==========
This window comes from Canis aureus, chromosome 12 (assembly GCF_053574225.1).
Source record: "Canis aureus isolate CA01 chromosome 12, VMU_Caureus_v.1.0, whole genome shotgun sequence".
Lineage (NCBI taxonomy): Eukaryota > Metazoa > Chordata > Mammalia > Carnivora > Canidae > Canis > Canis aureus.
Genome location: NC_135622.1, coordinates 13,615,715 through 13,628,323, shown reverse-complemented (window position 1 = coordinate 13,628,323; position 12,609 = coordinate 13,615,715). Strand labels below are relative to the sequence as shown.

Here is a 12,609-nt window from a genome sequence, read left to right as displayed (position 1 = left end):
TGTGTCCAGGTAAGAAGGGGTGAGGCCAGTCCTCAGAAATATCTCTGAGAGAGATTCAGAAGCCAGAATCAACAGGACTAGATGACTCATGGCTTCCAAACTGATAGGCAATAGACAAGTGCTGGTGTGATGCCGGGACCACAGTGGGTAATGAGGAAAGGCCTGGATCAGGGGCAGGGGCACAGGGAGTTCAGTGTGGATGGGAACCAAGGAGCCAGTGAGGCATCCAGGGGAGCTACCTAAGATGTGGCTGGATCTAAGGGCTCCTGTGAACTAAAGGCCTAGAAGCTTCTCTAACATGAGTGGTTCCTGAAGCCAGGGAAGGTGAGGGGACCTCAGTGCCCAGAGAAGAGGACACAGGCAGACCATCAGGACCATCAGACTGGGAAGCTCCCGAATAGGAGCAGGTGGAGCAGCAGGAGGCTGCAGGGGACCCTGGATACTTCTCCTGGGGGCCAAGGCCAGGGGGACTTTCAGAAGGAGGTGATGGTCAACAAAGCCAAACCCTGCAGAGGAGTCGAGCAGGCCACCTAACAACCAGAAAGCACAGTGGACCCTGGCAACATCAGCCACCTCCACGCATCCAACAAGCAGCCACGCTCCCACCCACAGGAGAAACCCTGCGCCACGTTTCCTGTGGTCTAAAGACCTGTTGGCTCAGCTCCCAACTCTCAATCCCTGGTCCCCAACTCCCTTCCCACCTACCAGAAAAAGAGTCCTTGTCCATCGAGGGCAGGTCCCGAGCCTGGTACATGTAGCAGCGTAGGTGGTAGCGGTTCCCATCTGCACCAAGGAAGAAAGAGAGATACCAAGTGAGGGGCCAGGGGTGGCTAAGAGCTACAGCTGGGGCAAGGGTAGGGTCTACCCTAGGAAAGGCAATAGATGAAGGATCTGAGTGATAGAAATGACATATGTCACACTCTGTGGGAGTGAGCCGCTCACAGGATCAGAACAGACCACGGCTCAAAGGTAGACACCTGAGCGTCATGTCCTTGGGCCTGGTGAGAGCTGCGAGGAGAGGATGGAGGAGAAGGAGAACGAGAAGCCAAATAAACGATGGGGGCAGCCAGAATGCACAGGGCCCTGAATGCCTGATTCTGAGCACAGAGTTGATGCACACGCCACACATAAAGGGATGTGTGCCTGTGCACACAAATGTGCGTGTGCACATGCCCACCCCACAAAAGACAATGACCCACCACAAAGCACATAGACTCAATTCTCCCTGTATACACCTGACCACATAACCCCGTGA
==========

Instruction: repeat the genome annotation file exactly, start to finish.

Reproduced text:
This window comes from Canis aureus, chromosome 12 (assembly GCF_053574225.1).
Source record: "Canis aureus isolate CA01 chromosome 12, VMU_Caureus_v.1.0, whole genome shotgun sequence".
Lineage (NCBI taxonomy): Eukaryota > Metazoa > Chordata > Mammalia > Carnivora > Canidae > Canis > Canis aureus.
Genome location: NC_135622.1, coordinates 13,615,715 through 13,628,323, shown reverse-complemented (window position 1 = coordinate 13,628,323; position 12,609 = coordinate 13,615,715). Strand labels below are relative to the sequence as shown.

Here is a 12,609-nt window from a genome sequence, read left to right as displayed (position 1 = left end):
TGTGTCCAGGTAAGAAGGGGTGAGGCCAGTCCTCAGAAATATCTCTGAGAGAGATTCAGAAGCCAGAATCAACAGGACTAGATGACTCATGGCTTCCAAACTGATAGGCAATAGACAAGTGCTGGTGTGATGCCGGGACCACAGTGGGTAATGAGGAAAGGCCTGGATCAGGGGCAGGGGCACAGGGAGTTCAGTGTGGATGGGAACCAAGGAGCCAGTGAGGCATCCAGGGGAGCTACCTAAGATGTGGCTGGATCTAAGGGCTCCTGTGAACTAAAGGCCTAGAAGCTTCTCTAACATGAGTGGTTCCTGAAGCCAGGGAAGGTGAGGGGACCTCAGTGCCCAGAGAAGAGGACACAGGCAGACCATCAGGACCATCAGACTGGGAAGCTCCCGAATAGGAGCAGGTGGAGCAGCAGGAGGCTGCAGGGGACCCTGGATACTTCTCCTGGGGGCCAAGGCCAGGGGGACTTTCAGAAGGAGGTGATGGTCAACAAAGCCAAACCCTGCAGAGGAGTCGAGCAGGCCACCTAACAACCAGAAAGCACAGTGGACCCTGGCAACATCAGCCACCTCCACGCATCCAACAAGCAGCCACGCTCCCACCCACAGGAGAAACCCTGCGCCACGTTTCCTGTGGTCTAAAGACCTGTTGGCTCAGCTCCCAACTCTCAATCCCTGGTCCCCAACTCCCTTCCCACCTACCAGAAAAAGAGTCCTTGTCCATCGAGGGCAGGTCCCGAGCCTGGTACATGTAGCAGCGTAGGTGGTAGCGGTTCCCATCTGCACCAAGGAAGAAAGAGAGATACCAAGTGAGGGGCCAGGGGTGGCTAAGAGCTACAGCTGGGGCAAGGGTAGGGTCTACCCTAGGAAAGGCAATAGATGAAGGATCTGAGTGATAGAAATGACATATGTCACACTCTGTGGGAGTGAGCCGCTCACAGGATCAGAACAGACCACGGCTCAAAGGTAGACACCTGAGCGTCATGTCCTTGGGCCTGGTGAGAGCTGCGAGGAGAGGATGGAGGAGAAGGAGAACGAGAAGCCAAATAAACGATGGGGGCAGCCAGAATGCACAGGGCCCTGAATGCCTGATTCTGAGCACAGAGTTGATGCACACGCCACACATAAAGGGATGTGTGCCTGTGCACACAAATGTGCGTGTGCACATGCCCACCCCACAAAAGACAATGACCCACCACAAAGCACATAGACTCAATTCTCCCTGTATACACCTGACCACATAACCCCGTGA